• Bill Dawers says:

      I haven’t run the numbers in a while, but Georgia will probably finish all of this — assuming another couple dozen failures — with about the same number of banks that the state had around the year 2000.

    • saltycracker says:

      Yeah, but The Bank will be covered by the full faith & credit of the govt, be able to engage in any type of money related services beyond all our imagination, all over the world and safely cross collateralized & covered by derivatives, all while leveraging 60-1 to make big bucks to keep your fees and interest down. The oligarchy is for your greater good.

      Stop by and pick up a free glass of koolaid.

      • seenbetrdayz says:

        Exactly.

        If anything, we should be needing more banks, not merging them all together into a few potential monsters that will slingshot themselves leaps and bounds ahead of the competition when (if?) we pull out of this recession.

        I feel bad for the community, mom & pop banks. The massive banks like Wells Fargo, Bank of America, etc. were at the forefront of this mess, and they got bailed out. It’s the ‘little guys’ who get folded into the bigger ones, because the bigger ones have better portfolios (because they were bailed out, see).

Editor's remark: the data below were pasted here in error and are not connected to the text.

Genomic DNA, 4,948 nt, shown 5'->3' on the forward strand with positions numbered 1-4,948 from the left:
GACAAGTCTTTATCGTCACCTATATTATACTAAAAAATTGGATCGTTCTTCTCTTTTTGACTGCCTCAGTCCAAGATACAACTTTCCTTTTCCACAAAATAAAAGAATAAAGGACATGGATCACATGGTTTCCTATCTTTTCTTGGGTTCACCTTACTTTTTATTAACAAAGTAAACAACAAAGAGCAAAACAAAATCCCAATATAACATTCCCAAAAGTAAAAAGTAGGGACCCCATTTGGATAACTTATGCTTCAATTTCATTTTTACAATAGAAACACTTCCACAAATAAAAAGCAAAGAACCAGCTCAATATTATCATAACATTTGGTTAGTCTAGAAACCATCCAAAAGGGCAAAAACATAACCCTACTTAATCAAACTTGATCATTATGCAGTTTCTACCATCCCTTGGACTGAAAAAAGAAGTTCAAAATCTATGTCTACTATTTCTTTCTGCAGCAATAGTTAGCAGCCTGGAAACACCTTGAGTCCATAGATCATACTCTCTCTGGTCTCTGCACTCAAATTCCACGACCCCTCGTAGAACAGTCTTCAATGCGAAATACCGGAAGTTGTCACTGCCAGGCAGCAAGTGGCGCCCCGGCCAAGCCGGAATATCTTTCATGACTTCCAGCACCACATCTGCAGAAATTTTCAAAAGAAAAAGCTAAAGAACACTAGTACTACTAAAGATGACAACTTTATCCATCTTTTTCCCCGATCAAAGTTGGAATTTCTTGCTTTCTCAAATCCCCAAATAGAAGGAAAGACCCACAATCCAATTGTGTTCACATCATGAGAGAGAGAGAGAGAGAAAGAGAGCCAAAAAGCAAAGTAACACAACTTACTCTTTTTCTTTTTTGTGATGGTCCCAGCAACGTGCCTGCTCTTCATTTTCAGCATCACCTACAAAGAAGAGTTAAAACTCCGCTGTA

Part of me thinks this is all planned. Folks can accuse me of being a ‘tin foil hatter’ if they want. It’s not like big corporations and politicans have never worked together to drive the little guys out of the market. The FDIC more and more seems to exist for that purpose.

      • seenbetrdayz says:

        I’d hope so. By that time, The Bank would be big enough where it would probably own the toaster factory, so they could cut you a really good deal.

        • saltycracker says:

          Too late, they already loaned some Russians the money to buy your toaster company from their investment banking division. And the CEO of the toaster company is on the bank board.

          Your toaster electronically transmits when and how often you use it along with your preferences in toast. Excessive use of white bread will result in the CDC contacting you and your Obamacare to be cancelled.

          DoNOT take the toaster !

  3. xdog says:

    Tom Crawford has a good piece on the Montgomery Bank & Trust, 85 years old before Lee Price allegedly gutted it. Even with two of Deal’s boys, lobbyist and ally Pete Robinson and Rep. Greg Morris serving as chair and vice-chair of the Board, they were no match for Price’s machinations.

    Dullards all. Make that greedy dullards. Greedy, negligent dullards.

    As you see, I read Crawford’s Capitol Impact column in the Flagpole. Recommended.

    http://flagpole.com/news/2012/jul/18/capitol-impact/